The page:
Tuesday, 22 May 2018

Garden centre could be replaced with nine homes

PART of Woodcote Garden Centre could be knocked down to make way for nine houses.

PART of Woodcote Garden Centre could be knocked down to make way for nine houses.

Michael Hill, who owns the business off Reading Road, has applied for planning permission to demolish greenhouses and other nursery buildings on a 2,426 sq m plot on the eastern half of the site.

These buildings would be replaced by three detached, two semi-detached and four terraced homes and the garden centre would continue trading from smaller premises.

The site is earmarked for nine dwellings in Woodcote’s neighbourhood plan, which passed a referendum about two years ago.

Five three-bedroom houses would be sold at market rates while the remaining two-bedroom properties would be “affordable” with prices fixed below the rate. This is slightly more than the 40 per cent allocation required by the neighbourhood plan. Three of the cheaper units would be managed by a social housing association.

Access would be via the existing entrance off Reading Road and each house would be two storeys tall with its own back garden.

The properties would have pitched tiled roofs and black timber cladding, which Mr Hill says is in keeping with the style of the area. His traffic consultant says the development would generate about 40 vehicle movements a day, a “negligible” increase on the 33 currently generated by that part of the garden centre.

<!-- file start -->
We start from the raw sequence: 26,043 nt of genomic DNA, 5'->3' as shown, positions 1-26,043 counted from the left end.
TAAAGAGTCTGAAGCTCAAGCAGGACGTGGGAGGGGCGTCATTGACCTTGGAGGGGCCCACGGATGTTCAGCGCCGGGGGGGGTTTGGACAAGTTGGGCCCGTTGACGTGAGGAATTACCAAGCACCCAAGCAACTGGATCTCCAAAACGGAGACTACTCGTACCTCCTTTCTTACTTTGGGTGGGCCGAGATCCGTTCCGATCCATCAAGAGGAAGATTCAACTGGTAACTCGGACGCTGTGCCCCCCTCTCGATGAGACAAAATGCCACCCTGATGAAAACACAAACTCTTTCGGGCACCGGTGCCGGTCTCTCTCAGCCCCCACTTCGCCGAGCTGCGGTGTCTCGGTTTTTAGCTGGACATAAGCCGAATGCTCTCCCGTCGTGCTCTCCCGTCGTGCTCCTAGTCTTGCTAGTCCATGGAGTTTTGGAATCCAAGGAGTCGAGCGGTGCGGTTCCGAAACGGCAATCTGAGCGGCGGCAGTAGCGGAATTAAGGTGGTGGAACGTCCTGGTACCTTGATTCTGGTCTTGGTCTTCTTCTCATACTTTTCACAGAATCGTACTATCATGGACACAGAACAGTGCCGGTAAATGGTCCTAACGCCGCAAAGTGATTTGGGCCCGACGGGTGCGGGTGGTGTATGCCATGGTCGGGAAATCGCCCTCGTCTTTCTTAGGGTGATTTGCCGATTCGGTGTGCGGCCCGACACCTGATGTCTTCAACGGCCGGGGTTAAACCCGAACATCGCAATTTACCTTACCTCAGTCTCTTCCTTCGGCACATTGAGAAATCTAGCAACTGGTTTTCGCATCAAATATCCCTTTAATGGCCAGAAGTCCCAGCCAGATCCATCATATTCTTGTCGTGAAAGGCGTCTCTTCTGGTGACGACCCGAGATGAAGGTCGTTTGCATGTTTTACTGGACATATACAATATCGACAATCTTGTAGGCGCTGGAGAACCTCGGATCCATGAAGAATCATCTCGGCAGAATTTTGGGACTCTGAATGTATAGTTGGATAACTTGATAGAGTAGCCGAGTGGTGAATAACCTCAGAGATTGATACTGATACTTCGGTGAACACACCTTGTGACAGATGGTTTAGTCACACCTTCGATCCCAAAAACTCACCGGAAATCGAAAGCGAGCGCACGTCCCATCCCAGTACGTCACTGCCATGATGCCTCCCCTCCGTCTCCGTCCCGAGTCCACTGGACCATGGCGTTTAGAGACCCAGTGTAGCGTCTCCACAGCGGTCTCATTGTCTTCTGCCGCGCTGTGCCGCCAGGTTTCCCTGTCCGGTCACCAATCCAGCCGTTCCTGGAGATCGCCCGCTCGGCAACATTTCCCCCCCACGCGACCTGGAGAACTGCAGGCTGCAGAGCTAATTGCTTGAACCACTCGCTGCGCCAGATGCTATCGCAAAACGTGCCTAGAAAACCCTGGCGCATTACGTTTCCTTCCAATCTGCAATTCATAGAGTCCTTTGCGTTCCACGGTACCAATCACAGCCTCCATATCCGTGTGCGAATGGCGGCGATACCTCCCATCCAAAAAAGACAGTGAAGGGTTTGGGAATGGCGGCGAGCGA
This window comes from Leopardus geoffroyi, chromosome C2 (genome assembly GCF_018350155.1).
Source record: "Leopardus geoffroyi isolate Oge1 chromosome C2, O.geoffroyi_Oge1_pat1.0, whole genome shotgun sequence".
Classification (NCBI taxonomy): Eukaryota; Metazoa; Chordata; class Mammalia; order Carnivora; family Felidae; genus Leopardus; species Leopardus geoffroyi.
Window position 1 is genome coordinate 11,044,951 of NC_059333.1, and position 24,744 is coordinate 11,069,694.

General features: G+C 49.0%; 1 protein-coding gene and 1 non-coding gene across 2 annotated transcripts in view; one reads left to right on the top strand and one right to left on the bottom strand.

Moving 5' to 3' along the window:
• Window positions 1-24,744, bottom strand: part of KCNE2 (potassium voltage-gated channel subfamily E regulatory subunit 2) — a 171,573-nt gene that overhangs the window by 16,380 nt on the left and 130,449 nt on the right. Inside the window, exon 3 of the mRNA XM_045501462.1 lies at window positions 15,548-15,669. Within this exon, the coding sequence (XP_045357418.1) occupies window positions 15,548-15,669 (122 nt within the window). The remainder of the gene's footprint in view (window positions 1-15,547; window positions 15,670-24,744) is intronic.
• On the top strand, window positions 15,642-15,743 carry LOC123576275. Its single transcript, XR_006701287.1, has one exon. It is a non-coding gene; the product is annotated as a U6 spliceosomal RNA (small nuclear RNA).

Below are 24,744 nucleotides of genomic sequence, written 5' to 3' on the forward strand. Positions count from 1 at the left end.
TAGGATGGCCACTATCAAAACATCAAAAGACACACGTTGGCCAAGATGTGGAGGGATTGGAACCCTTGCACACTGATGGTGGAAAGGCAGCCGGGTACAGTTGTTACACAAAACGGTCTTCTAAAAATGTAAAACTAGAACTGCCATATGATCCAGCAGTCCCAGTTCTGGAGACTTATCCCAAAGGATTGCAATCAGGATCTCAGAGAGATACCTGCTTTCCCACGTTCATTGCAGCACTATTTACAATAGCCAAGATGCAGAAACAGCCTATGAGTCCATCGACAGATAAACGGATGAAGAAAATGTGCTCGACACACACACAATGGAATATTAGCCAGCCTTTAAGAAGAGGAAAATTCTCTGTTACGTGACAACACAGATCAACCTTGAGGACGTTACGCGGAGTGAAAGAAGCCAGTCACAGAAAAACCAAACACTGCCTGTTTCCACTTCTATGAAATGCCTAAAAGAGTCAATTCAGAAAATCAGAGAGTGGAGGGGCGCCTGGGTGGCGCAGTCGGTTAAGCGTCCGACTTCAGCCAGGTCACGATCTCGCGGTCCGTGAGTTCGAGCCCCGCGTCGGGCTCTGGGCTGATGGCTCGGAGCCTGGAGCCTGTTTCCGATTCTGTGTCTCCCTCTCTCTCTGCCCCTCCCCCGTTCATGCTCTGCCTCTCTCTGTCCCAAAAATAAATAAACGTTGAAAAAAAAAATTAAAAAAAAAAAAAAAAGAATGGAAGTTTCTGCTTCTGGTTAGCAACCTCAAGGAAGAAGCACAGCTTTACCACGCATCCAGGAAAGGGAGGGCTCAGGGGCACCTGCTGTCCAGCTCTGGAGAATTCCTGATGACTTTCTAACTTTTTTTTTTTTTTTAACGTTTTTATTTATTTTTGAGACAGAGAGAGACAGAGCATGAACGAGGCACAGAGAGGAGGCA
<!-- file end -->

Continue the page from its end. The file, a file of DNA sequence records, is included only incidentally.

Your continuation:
Mr Hill says his proposal meets the neighbourhood plan’s requirements on housing size and type.

Woodcote Parish Council is yet to discuss the application.

South Oxfordshire District Council will make the final decision and is currently inviting comments. Meanwhile, the district council is expected to make a decision soon on two other applications for houses in Woodcote which are at least six months old.

Tarmac firm Hazell & Jefferies, of Whitchurch Hill, requested permission for 19 homes at the former reservoir in Greenmore in August.

Three months before that, the Oratory School submitted a planning application for 27 units at Chiltern Rise, a field just east of the garden centre site. This number was later reduced to 25.

The reservoir is earmarked for up to 16 houses in the neighbourhood plan while Chiltern Rise is earmarked for 24.

The independent Catholic school has revised its plans several times to address concerns over road safety.

Last month the parish council finally recommended approval of the scheme on the condition that the village’s 30mph speed limit was extended further out towards the A4074.

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